What is beyond the limits of the observable universe? Is it possible that our universe is part of a much larger multiverse?
Movies never tire of exploring these questions. Whether through superhero blockbusters Dr. Strange in Madness’s Multiverse Or like an independent movie Everything Everywhere All at Everything, Science fiction has alternative realities. And for some cosmologists, the concept of multiverse can be more than just a myth or a screenplay tool, admittedly very real.
Humanity has long imagined alternative realities: in 1848, Edgar Allan Poe even wrote a prose poem in which he imagined the existence of a “boundless legacy of the universe.” But the concept of multiverse really gains momentum when modern scientific theories try to explain the features of our universe that have theorized about the existence of other universes beyond our reality where events will take place.
“Our perception of reality is not complete,” said Andrei Linde, a physicist at Stanford University. “The reality is that we exist independently. A
If they exist, then these universes are separate from us, inaccessible and cannot be detected by any direct measure (at least until now). Some experts therefore wonder if the discovery of multiverse can really be scientific.
Will scientists ever know if our universe is unique? We have analyzed various theories about possible multiverse – other universes with their own physical laws – and tried to answer the following question: Is it possible that our other versions exist in other realities?
What is a multiverse?
The term multiverse is used by scientists to describe the idea that there could be other universes besides the observable universe. Scientific theories predict multiverse versions of bubble universes that are separate from us and that are constantly evolving, starting from the angles of space in other plains of our universe from the angles of various possible situations.
All these theories have one thing in common: they suggest that the space and time we know is not the only reality.
But why do scientists think there can be more than one universe?
“We cannot explain every feature of our universe if there is only one,” says science journalist Tom Siegfried, whose book The number of heavens Investigates how the design of multiverse has evolved over millennia.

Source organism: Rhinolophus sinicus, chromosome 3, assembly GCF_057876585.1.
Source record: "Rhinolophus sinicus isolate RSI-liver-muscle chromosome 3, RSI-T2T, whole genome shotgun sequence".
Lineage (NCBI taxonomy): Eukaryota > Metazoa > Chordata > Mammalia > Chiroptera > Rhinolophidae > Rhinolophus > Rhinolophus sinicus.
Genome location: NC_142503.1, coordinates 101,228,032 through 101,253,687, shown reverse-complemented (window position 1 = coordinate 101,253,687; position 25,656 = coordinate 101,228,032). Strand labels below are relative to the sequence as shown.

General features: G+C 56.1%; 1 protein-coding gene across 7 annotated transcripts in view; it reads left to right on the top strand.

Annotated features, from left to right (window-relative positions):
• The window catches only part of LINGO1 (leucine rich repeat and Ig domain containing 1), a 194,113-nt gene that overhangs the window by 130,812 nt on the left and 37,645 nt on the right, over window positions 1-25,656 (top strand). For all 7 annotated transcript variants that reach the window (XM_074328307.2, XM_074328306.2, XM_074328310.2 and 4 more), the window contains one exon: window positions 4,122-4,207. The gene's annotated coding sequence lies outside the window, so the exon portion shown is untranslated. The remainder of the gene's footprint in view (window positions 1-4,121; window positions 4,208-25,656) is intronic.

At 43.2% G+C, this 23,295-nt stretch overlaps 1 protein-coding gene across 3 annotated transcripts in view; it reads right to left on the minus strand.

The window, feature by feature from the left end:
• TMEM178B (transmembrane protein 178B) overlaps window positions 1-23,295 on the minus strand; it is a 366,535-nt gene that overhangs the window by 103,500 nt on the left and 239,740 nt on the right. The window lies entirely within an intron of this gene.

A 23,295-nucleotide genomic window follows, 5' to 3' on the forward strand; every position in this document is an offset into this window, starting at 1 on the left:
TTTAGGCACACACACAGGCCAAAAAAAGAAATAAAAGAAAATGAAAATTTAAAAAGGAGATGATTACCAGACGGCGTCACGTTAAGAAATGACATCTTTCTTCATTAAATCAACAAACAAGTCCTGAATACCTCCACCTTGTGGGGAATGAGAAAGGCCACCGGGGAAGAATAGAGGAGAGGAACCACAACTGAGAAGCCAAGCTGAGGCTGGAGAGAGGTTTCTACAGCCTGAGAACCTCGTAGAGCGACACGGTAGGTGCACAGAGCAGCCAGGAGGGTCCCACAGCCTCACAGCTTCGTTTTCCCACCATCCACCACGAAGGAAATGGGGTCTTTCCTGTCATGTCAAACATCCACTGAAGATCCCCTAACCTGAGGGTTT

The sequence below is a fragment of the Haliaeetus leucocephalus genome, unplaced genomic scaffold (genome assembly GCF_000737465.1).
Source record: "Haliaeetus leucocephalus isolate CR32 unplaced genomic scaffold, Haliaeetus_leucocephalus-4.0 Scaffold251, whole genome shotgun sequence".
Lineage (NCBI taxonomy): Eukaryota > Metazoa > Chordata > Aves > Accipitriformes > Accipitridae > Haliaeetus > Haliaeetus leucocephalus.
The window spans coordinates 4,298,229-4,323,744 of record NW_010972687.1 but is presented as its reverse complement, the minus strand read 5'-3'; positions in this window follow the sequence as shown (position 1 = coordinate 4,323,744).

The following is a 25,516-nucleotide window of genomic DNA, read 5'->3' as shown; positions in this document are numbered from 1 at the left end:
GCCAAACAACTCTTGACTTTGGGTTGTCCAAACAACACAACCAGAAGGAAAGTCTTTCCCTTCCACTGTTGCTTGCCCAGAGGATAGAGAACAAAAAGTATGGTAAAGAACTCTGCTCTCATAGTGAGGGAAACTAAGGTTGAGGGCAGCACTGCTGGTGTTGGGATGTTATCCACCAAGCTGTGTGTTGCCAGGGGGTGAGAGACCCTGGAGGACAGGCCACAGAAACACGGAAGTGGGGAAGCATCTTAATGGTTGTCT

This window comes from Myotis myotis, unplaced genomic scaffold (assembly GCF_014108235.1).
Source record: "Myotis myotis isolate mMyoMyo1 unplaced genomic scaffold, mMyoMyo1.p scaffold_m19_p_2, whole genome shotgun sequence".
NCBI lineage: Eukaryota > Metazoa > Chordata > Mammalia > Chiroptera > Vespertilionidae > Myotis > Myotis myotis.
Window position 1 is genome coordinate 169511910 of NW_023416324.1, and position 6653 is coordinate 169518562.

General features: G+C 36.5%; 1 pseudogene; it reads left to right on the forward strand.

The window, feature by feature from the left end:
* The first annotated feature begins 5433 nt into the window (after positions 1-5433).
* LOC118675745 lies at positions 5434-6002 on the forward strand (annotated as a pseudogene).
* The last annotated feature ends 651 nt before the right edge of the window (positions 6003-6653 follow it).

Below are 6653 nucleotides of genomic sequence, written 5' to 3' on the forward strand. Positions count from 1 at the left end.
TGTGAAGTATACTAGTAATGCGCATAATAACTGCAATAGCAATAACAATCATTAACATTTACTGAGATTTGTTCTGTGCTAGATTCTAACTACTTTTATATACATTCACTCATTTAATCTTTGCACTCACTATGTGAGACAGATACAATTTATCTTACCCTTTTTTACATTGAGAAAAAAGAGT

“Why are nature’s fundamental constants? Siegfried asks.” Why do we have enough time to create stars and planets in our universe? Why do they use exactly the amount of energy they need to shine the way they do? All of these issues are questions for which we have no answers in our physical theories. A
According to Siegfried, two explanations are possible. The first is that we need new and better theories to explain the features of our universe. The second, on the other hand, says that it is possible that “we are the only one in many different universes and we live in one of bliss and comfort.”
What are the most popular theories about multiverse?
Perhaps the most widely accepted concept by the scientific community is the theory of cosmic inflation: in the very few moments after the Big Bang, the universe will experience a phase of rapid and indicative expansion. Cosmic inflation explains many observational features of the universe, such as its structure and the distribution of galaxies.
“At first, this theory sounded like a snippet of science fiction, although it is very imaginative,” said Linde, an architect of the cosmological inflation theory. “But he explained so many interesting features of our world that people began to take him seriously.”
One of the predictions of this theory is that inflation can happen again and again, possibly with infinite advertising, creating a constellation of bubble universes. These bubbles may not have the same properties as ours: they may be places where physics works differently. Some of them may be similar to our universe, but they all exist outside of what we can observe directly.
What are the other ways?
Another interesting type of multiverse is the multi-world theory of quantum mechanics (Multi-world In English), which describes the behavior of matter through mathematics. Proposed by physicist Hugh Everett in 1957, the multi-world interpretation branch theorizes the existence of timelines or alternative realities where the results of our decisions are different, and therefore sometimes very different.
“Hugh Everett tells us that there are actually an infinite number of parallel Earths, and when you do an experiment and you get the probability, it proves that we live on Earth where the results of this experiment were,” said physicist James Cacalios of the University of Minnesota, who is a superhero physicist. Wrote about. “But in other worlds, the results are different.”
According to this explanation, our other versions could have many alternative lifestyles that we could have managed if we had made different decisions. But the only reality we can realize is where we live.
So where is all this other land?
These overlap with all the dimensions that we cannot access. Max Tagmark of the Massachusetts Institute of Technology (MIT) calls this type of multiverse a Tier 3 multiverse, where multiple scenarios are seen in branching reality.
“In many parts of the world, we still have an atomic bomb, but we don’t know exactly when it will explode,” Linde explained. And maybe some of this reality, it won’t explode.
In contrast, multiple universes predicted by some theories of cosmic inflation are called Tagmark Level 2 Multiverse. Within these multiverse, the basic physics may vary depending on the universe. For Lind, in the multiverse of inflation, “it is also not known whether, in some parts of the universe, the atomic bomb is possible in principle.”